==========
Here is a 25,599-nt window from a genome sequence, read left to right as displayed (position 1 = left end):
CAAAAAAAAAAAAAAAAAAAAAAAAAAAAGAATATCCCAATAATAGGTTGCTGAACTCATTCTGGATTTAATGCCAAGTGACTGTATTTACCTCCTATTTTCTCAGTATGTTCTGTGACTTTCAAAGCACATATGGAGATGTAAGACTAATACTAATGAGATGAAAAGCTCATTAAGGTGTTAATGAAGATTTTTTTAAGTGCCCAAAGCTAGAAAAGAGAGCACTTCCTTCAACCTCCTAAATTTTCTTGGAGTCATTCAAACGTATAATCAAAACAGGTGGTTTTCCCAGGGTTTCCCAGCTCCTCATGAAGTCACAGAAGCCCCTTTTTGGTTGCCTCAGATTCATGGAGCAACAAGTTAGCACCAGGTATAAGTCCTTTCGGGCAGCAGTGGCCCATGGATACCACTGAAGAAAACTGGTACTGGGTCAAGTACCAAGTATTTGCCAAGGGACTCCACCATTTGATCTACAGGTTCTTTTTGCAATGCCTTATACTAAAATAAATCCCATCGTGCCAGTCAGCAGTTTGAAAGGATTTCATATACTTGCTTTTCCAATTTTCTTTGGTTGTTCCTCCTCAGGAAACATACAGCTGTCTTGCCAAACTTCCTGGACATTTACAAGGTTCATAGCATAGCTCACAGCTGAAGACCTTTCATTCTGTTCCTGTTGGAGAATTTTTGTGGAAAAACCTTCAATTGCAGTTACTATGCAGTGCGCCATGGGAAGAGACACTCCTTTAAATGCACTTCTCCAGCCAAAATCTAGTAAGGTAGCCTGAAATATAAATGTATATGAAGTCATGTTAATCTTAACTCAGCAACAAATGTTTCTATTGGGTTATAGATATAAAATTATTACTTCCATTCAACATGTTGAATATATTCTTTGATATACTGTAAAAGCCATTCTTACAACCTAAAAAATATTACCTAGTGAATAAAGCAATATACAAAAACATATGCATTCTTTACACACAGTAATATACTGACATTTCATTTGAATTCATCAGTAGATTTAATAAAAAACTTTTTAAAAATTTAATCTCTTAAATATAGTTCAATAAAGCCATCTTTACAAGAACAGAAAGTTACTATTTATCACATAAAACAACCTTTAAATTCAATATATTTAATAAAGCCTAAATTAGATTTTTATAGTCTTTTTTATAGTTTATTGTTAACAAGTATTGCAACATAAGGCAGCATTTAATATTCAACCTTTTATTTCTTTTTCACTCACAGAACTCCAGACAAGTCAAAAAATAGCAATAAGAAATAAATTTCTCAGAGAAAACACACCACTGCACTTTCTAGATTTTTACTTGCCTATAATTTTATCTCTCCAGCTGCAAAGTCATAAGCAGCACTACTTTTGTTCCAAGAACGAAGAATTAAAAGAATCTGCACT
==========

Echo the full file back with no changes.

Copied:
Here is a 25,599-nt window from a genome sequence, read left to right as displayed (position 1 = left end):
CAAAAAAAAAAAAAAAAAAAAAAAAAAAAGAATATCCCAATAATAGGTTGCTGAACTCATTCTGGATTTAATGCCAAGTGACTGTATTTACCTCCTATTTTCTCAGTATGTTCTGTGACTTTCAAAGCACATATGGAGATGTAAGACTAATACTAATGAGATGAAAAGCTCATTAAGGTGTTAATGAAGATTTTTTTAAGTGCCCAAAGCTAGAAAAGAGAGCACTTCCTTCAACCTCCTAAATTTTCTTGGAGTCATTCAAACGTATAATCAAAACAGGTGGTTTTCCCAGGGTTTCCCAGCTCCTCATGAAGTCACAGAAGCCCCTTTTTGGTTGCCTCAGATTCATGGAGCAACAAGTTAGCACCAGGTATAAGTCCTTTCGGGCAGCAGTGGCCCATGGATACCACTGAAGAAAACTGGTACTGGGTCAAGTACCAAGTATTTGCCAAGGGACTCCACCATTTGATCTACAGGTTCTTTTTGCAATGCCTTATACTAAAATAAATCCCATCGTGCCAGTCAGCAGTTTGAAAGGATTTCATATACTTGCTTTTCCAATTTTCTTTGGTTGTTCCTCCTCAGGAAACATACAGCTGTCTTGCCAAACTTCCTGGACATTTACAAGGTTCATAGCATAGCTCACAGCTGAAGACCTTTCATTCTGTTCCTGTTGGAGAATTTTTGTGGAAAAACCTTCAATTGCAGTTACTATGCAGTGCGCCATGGGAAGAGACACTCCTTTAAATGCACTTCTCCAGCCAAAATCTAGTAAGGTAGCCTGAAATATAAATGTATATGAAGTCATGTTAATCTTAACTCAGCAACAAATGTTTCTATTGGGTTATAGATATAAAATTATTACTTCCATTCAACATGTTGAATATATTCTTTGATATACTGTAAAAGCCATTCTTACAACCTAAAAAATATTACCTAGTGAATAAAGCAATATACAAAAACATATGCATTCTTTACACACAGTAATATACTGACATTTCATTTGAATTCATCAGTAGATTTAATAAAAAACTTTTTAAAAATTTAATCTCTTAAATATAGTTCAATAAAGCCATCTTTACAAGAACAGAAAGTTACTATTTATCACATAAAACAACCTTTAAATTCAATATATTTAATAAAGCCTAAATTAGATTTTTATAGTCTTTTTTATAGTTTATTGTTAACAAGTATTGCAACATAAGGCAGCATTTAATATTCAACCTTTTATTTCTTTTTCACTCACAGAACTCCAGACAAGTCAAAAAATAGCAATAAGAAATAAATTTCTCAGAGAAAACACACCACTGCACTTTCTAGATTTTTACTTGCCTATAATTTTATCTCTCCAGCTGCAAAGTCATAAGCAGCACTACTTTTGTTCCAAGAACGAAGAATTAAAAGAATCTGCACT